Trip reports

Dawn Chorus

Dawn Chorus
RSPB

Sunday, 6 May 2012

Eleven hardy souls set their alarm clocks so as to meet at Blackford Pond at 6am, and we were delighted that the number included Brian Murphy, a welcome visitor from Virginia. It was a chilly morning, but dry with no wind. Robins and Wrens a-plenty were singing as we started around the pond, and we heard a Little Grebe whinny though didn't spot the bird until our return at the end of the walk. But we immediately noticed a commotion on the small island where a pair of Mute Swans and two pairs of Coots were nesting: they seemed unconcerned, but the Gulls (Lesser Black-backed and Herring) were excited and noisy and we watched one of the latter pick up and carry in its bill a large cream-coloured egg! It seemed to put it down, then pick up another which it carried out over the water, dropping it just before returning to the island (presumably because of the weight, it did look enormous in the Gull's beak!) Too small for a Mute Swan's egg, and much larger than a Coot's, we concluded that these were eggs from one of the feral Greylags which seem to be increasing in numbers there.
After that spot of excitement we moved on, hearing our first Blackcap and finding a pair of Treecreepers before beginning to walk up the hill. Willow Warblers sang above us from the scrubby areas of low bushes and gorse, and we eventually had excellent views of a pair of Stock Doves which we had heard calling. These are an easily overlooked species among the many Wood Pigeons which were also present, but the song is so different. Great Tits called 'tea-cher, tea-cher' as they foraged around us, and a Blackbird sang its melodious morning song from the allotments. Further on we briefly picked out a Great Spotted Woodpecker by its looping flight, and then found a Chiffchaff giving its metronomic song from a tree above us. Descending to the Braid burn was quite chilly in the shade but Blackcaps were singing, and we also met various parties of young people who appeared to be returning from some overnight rave or the like. By the burn we had very good close-up views of both a male and female Blackcap, the latter not seen nearly as often as the male because he draws attention to himself by his song. This species appeared to be doing very well in the area.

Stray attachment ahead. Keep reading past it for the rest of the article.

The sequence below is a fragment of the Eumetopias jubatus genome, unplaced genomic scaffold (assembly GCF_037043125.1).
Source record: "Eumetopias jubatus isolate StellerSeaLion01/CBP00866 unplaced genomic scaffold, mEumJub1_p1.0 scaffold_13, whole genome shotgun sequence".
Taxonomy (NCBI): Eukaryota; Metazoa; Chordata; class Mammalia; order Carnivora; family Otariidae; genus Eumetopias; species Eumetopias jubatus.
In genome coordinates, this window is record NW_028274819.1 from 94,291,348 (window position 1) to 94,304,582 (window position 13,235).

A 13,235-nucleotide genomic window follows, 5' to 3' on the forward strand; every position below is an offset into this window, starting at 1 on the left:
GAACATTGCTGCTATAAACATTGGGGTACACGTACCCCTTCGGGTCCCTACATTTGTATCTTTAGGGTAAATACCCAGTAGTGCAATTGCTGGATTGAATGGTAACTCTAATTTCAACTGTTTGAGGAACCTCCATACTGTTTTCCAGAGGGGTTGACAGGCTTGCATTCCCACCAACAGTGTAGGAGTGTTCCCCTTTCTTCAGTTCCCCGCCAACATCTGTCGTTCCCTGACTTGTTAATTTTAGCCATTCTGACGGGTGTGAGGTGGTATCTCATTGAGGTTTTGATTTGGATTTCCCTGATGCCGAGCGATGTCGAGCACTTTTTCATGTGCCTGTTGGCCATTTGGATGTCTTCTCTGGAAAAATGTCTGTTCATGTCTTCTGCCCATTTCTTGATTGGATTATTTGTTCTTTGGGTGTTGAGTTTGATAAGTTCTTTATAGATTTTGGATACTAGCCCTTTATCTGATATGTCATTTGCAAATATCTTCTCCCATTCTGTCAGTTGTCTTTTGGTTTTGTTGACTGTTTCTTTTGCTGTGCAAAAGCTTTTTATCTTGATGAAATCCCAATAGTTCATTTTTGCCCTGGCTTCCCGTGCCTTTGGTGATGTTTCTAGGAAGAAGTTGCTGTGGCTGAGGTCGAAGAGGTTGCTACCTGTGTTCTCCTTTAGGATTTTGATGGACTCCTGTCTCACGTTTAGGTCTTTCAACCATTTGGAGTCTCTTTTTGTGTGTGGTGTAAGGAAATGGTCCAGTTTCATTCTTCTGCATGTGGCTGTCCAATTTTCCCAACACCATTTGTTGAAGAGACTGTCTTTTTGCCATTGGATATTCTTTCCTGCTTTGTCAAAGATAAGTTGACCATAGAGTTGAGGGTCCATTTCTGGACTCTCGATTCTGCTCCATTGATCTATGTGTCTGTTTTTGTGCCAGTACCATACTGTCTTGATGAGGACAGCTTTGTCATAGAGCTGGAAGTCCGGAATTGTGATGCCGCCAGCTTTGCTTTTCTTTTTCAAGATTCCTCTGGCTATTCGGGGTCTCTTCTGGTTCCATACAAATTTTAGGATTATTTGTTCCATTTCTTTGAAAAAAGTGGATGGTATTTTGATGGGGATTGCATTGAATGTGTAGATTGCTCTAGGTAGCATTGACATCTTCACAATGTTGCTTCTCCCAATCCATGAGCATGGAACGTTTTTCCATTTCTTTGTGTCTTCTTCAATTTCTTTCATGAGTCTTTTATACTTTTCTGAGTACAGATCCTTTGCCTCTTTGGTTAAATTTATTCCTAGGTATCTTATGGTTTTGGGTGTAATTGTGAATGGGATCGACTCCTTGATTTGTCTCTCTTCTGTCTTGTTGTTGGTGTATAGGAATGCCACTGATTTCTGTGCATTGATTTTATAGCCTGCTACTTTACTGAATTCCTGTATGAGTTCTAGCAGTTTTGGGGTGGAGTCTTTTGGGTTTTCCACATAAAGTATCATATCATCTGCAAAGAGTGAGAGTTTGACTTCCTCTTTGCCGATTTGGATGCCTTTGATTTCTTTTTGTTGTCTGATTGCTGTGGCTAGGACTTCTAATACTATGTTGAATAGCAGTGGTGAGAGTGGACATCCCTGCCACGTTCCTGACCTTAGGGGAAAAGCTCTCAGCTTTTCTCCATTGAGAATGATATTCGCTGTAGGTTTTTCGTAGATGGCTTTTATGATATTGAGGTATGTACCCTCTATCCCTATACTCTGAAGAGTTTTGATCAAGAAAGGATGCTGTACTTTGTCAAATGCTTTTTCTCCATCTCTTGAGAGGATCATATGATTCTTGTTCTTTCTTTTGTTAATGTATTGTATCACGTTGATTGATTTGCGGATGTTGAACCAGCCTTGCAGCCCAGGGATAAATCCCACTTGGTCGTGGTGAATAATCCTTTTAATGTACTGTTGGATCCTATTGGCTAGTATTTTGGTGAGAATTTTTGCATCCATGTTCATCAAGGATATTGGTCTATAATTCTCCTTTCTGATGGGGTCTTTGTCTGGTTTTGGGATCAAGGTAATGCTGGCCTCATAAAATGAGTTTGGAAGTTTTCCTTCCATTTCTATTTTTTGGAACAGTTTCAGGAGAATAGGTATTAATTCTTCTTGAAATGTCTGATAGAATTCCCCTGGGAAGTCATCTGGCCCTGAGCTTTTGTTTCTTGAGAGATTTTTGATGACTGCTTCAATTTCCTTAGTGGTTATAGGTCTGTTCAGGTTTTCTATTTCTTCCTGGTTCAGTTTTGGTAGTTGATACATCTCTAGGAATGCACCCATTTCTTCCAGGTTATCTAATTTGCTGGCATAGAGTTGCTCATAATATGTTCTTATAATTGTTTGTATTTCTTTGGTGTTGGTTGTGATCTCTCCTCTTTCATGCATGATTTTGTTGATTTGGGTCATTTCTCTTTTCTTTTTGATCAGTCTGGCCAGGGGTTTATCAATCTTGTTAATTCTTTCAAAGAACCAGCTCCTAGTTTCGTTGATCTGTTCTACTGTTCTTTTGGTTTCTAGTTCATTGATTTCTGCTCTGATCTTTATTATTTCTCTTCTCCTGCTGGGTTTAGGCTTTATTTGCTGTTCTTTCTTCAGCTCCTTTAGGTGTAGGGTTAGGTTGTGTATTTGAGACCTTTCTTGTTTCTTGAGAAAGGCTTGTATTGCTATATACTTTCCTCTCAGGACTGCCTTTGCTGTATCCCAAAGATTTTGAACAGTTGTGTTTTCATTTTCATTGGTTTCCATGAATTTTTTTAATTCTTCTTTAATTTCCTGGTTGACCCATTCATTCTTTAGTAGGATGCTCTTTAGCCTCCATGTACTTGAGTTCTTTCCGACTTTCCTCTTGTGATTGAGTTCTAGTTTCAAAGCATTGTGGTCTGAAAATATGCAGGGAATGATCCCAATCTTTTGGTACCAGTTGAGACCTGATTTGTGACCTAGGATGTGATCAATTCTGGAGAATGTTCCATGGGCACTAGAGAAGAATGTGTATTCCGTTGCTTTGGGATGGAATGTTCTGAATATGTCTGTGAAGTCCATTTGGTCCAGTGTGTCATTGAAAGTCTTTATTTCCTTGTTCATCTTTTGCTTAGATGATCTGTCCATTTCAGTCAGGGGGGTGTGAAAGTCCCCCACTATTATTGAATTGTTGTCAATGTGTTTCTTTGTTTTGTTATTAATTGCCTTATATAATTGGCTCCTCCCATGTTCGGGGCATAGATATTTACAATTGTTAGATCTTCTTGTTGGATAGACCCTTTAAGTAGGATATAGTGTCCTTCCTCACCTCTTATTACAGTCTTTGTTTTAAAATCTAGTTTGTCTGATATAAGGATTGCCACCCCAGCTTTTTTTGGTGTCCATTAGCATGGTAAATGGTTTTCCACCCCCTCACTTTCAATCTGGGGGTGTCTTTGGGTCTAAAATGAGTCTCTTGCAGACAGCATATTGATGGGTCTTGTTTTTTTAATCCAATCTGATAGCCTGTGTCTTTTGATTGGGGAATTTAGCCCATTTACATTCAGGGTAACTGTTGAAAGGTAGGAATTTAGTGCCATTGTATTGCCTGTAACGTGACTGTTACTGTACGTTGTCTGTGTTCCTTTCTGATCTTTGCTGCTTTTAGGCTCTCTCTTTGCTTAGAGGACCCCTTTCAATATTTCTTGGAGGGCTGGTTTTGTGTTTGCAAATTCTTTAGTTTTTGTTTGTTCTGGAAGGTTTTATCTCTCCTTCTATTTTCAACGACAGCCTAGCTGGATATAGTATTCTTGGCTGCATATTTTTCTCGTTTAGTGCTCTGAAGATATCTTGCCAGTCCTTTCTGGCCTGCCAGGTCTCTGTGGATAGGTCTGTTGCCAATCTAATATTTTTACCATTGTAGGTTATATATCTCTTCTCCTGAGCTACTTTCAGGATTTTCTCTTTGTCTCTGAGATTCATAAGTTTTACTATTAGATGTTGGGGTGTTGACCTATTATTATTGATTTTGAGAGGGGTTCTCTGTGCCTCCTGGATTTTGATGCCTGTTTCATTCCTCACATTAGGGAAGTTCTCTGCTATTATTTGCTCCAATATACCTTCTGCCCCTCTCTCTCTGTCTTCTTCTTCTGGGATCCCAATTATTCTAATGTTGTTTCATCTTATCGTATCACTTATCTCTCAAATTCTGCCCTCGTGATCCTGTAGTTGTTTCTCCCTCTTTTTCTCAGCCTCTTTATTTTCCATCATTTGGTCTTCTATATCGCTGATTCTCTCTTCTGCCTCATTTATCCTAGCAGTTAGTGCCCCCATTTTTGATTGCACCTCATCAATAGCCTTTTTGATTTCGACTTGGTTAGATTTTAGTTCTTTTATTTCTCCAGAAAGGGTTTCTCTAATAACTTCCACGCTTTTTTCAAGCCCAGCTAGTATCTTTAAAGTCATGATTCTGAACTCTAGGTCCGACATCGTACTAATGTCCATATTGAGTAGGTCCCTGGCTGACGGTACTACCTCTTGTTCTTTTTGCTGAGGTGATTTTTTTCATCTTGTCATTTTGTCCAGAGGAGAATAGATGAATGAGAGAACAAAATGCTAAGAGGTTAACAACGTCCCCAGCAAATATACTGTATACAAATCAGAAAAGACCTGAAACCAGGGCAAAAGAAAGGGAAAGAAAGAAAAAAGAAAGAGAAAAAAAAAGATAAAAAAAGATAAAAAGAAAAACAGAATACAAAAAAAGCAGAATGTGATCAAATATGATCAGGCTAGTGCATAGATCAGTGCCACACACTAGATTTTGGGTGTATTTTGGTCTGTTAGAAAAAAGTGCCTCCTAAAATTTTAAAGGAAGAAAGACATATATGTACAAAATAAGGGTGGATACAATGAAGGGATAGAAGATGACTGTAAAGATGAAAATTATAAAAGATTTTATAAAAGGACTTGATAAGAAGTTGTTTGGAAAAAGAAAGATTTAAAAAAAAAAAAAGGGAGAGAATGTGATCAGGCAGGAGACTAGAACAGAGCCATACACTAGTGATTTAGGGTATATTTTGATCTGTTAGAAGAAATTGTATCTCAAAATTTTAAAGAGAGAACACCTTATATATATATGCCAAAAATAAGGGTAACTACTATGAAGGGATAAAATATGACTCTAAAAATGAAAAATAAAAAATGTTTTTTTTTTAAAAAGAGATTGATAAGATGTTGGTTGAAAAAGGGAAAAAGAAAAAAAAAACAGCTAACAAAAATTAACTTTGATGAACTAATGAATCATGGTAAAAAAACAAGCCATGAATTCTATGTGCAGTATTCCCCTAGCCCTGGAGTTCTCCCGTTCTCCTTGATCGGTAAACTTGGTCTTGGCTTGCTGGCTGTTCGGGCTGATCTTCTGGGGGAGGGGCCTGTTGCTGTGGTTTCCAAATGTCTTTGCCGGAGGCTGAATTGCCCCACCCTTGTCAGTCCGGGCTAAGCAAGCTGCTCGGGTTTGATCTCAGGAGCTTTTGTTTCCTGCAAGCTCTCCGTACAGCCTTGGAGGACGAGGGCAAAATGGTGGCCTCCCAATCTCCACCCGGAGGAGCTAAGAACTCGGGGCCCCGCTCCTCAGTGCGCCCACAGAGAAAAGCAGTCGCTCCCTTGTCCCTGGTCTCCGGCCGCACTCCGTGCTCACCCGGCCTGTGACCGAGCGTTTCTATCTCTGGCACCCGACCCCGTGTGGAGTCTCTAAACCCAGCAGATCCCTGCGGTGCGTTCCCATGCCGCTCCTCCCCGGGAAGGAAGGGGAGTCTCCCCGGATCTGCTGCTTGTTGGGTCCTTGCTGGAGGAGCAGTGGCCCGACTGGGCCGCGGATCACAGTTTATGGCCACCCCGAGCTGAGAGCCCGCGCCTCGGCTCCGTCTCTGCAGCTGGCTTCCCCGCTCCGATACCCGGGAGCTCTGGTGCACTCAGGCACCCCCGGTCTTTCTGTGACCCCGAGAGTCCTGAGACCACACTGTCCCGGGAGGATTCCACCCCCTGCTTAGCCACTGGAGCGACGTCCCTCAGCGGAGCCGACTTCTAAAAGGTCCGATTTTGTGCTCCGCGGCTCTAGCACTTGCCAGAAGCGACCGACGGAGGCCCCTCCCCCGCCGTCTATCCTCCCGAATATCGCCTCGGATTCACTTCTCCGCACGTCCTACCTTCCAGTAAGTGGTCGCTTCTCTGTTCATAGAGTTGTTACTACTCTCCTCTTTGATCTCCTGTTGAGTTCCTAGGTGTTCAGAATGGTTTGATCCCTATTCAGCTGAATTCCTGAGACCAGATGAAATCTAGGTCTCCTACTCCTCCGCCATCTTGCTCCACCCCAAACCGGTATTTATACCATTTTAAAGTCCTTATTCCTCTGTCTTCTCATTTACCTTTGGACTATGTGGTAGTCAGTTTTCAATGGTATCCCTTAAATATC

We decided to climb up the hill to get into the sun which was now warming us, and found Chaffinches, Dunnocks, Blue Tits and a displaying Whitethroat up there, the latter giving short bursts of his rather scratchy song before taking to the air in display flight.
Moving down again we at last heard a Song Thrush at very close quarters, albeit we couldn't find him in the trees, and we had wonderful views of a pair of Long-tailed Tits feeding 4 fledged young. Well-feathered and capable of flying, the youngsters appeared quite happy for their parents to do the hard work - now where have I heard that before?
Mike Betts